Moving beyond mere mimetic representations of food in art, food, as well as the implements for cooking and preparing food, are often used by artists as raw material for art-making. The motivation is to amplify the substance, materiality and sensory qualities of food in order to evoke a certain feeling or to convey meaning. The late Thai contemporary artist Montien Boonma, for example, incorporated aromatic spices and herbs in his installations to immerse viewers in a meditative, devotional and spiritual experience through their sense of smell. Montien, a devout Buddhist, used herbs because herbs, and healing practices, have long been associated with Buddhism and with Buddhist monks, who frequently cared for the sick.
Many other artists, both in Asia and in the West, use food as artistic medium. See, for example, the picture, above, of an installation by Chinese artist Gu Dexin, who often uses apples, bananas and even meat in his work, allowing them to rot over time in the gallery space, in order to explore notions of permanence and decay.
Food is so much associated with the everyday within a particular cultural context that it is also often used by artists as a trope of identity and difference. In this 2015 work, by artist Bibiana Lee, entitled Some of my Favourite Things, the artist, who has led a peripatetic life and lived in various countries, felt that her own identity had become an amalgam of various cultures. For her, the different foods that she has tasted and enjoyed are reflections of the traditions and cultures that they originated from. This installation, comprising white porcelain plates and bowls with the names and descriptions of foods as diverse as rhubarb pie, scones with clotted cream, kaya toast and nasi briyani inscribed on them, are an exploration of the artist’s personal identity through food.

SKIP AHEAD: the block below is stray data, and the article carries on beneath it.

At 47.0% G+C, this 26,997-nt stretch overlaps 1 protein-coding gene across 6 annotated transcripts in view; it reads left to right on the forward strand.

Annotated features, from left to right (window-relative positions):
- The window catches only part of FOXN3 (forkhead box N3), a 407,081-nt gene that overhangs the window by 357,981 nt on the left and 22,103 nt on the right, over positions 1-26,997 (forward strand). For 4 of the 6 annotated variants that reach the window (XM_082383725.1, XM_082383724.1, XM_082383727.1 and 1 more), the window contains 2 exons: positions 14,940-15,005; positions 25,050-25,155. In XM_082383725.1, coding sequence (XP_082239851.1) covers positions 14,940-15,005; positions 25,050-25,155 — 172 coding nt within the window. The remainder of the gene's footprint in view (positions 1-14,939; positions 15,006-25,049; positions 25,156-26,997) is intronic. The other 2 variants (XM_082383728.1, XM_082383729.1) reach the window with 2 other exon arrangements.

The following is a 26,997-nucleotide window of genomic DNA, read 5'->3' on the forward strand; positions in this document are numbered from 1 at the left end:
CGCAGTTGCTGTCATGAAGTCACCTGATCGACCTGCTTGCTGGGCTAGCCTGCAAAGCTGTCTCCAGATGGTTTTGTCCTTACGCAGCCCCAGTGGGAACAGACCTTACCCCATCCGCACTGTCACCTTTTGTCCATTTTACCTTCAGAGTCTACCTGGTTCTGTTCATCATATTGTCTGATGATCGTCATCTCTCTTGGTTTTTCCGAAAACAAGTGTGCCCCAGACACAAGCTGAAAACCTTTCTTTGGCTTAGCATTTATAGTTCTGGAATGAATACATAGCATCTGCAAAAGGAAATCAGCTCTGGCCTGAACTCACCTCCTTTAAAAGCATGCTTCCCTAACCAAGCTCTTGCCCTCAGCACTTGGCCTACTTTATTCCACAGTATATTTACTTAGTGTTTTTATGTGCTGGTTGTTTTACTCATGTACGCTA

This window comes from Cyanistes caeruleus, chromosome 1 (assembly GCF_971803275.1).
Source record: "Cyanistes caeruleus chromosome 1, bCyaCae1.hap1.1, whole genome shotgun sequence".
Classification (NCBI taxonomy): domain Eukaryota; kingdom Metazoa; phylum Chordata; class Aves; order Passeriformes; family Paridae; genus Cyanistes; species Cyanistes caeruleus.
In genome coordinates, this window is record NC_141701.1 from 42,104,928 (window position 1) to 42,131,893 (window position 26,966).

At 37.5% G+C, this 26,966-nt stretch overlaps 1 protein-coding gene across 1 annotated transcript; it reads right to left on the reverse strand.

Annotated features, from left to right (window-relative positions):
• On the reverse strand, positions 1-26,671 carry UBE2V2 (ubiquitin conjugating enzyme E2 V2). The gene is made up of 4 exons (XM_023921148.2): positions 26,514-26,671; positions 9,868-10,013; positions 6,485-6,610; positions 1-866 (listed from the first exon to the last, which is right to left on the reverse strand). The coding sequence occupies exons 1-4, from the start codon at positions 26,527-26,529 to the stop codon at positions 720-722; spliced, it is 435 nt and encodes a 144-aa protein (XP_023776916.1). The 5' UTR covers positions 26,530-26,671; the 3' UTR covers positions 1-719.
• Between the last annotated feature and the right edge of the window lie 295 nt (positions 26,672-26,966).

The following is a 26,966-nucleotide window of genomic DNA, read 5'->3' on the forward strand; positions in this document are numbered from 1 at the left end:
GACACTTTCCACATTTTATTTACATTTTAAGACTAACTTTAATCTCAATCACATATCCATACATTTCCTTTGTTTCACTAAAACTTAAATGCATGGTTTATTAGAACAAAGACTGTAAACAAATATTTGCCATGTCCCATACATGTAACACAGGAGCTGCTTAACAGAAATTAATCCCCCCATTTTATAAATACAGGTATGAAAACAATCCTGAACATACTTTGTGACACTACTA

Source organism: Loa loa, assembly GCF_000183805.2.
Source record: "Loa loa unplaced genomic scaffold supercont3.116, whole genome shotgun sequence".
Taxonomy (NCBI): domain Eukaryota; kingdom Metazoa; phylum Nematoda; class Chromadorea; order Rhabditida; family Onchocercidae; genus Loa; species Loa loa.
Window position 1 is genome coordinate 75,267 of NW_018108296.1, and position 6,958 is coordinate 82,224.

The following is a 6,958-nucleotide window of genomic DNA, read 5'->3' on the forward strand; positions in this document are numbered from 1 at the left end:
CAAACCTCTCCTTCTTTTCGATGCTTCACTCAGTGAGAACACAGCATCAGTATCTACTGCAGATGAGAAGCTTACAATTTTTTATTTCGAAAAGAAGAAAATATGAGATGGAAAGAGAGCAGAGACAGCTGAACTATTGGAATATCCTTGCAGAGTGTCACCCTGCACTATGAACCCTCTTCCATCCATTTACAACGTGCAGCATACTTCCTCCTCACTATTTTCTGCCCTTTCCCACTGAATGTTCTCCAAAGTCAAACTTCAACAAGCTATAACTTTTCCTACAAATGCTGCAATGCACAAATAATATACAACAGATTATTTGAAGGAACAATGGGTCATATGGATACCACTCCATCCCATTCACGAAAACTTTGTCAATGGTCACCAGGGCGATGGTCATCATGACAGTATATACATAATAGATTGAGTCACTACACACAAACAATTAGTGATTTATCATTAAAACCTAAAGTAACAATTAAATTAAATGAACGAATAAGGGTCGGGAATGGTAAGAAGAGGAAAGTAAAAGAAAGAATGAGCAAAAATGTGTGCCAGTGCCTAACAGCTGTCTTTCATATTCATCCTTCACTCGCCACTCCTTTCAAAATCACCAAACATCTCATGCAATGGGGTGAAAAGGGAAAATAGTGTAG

But artists using edible substances as medium or as symbols of identity and cultural difference is not the same as declaring that the act of cooking, preparing a meal or sharing food is art. The line between food and art becomes really blurred when artists enter the kitchen and cook and serve food, which viewers then consume in an act of participatory art-making often referred to as relational aesthetics.
Several Southeast Asian artists have become associated with works of performance art involving the act of preparing and consuming food, including Dutch-born Indonesian resident artist Mella Jaarsma, whose 1998 performance piece, Pribumi (described previously here) featured stir-fried frog legs or swikee, which was cooked and served to passers-by; Thai contemporary artist Rirkrit Tiravanija, who has famously cooked and served pad thai as well as Thai green curry and rice to gallery visitors; and Malaysian artist Roslisham Ismail, or Ise, whose Langkasuka Cooking Project, commissioned as part of the 7th Asia-Pacific Triennial of Contemporary Art, included a participatory cooking performance. Both Rirkrit and Ise’s works even included the production of cookbooks!
Usha and I got to participate in one such performance piece in Jogjakarta last year, by Singapore’s own Amanda Heng, Let’s Chat, in which she invited the audience to sit and chat with her at a table while drinking tea and cleaning bean sprouts, or taugeh. The aim was to encourage the audience to rediscover the simpler joys of kampong (Malay for “village”) life and examine the costs of material progress in Singapore.
Ultimately, in my view, the projects mentioned above are art first, and food second. We don’t really care how Rirkrit’s pad thai, Mella Jaarsma’s swikee or Ise’s nasi gunung taste; the food is merely the means to creating a social and relational work of art.
Intrigued and keen to take part in a participative performance work that involves the conviviality of cooking and eating together, with all the camaraderie and simpatico that it brings? We’re happy to oblige! 2017’s Singapore International Festival of the Arts includes a participatory encounter, O.P.E.N. Kitchens, in which you can visit a private home in Singapore and cook and eat with your host, sharing stories and making friends.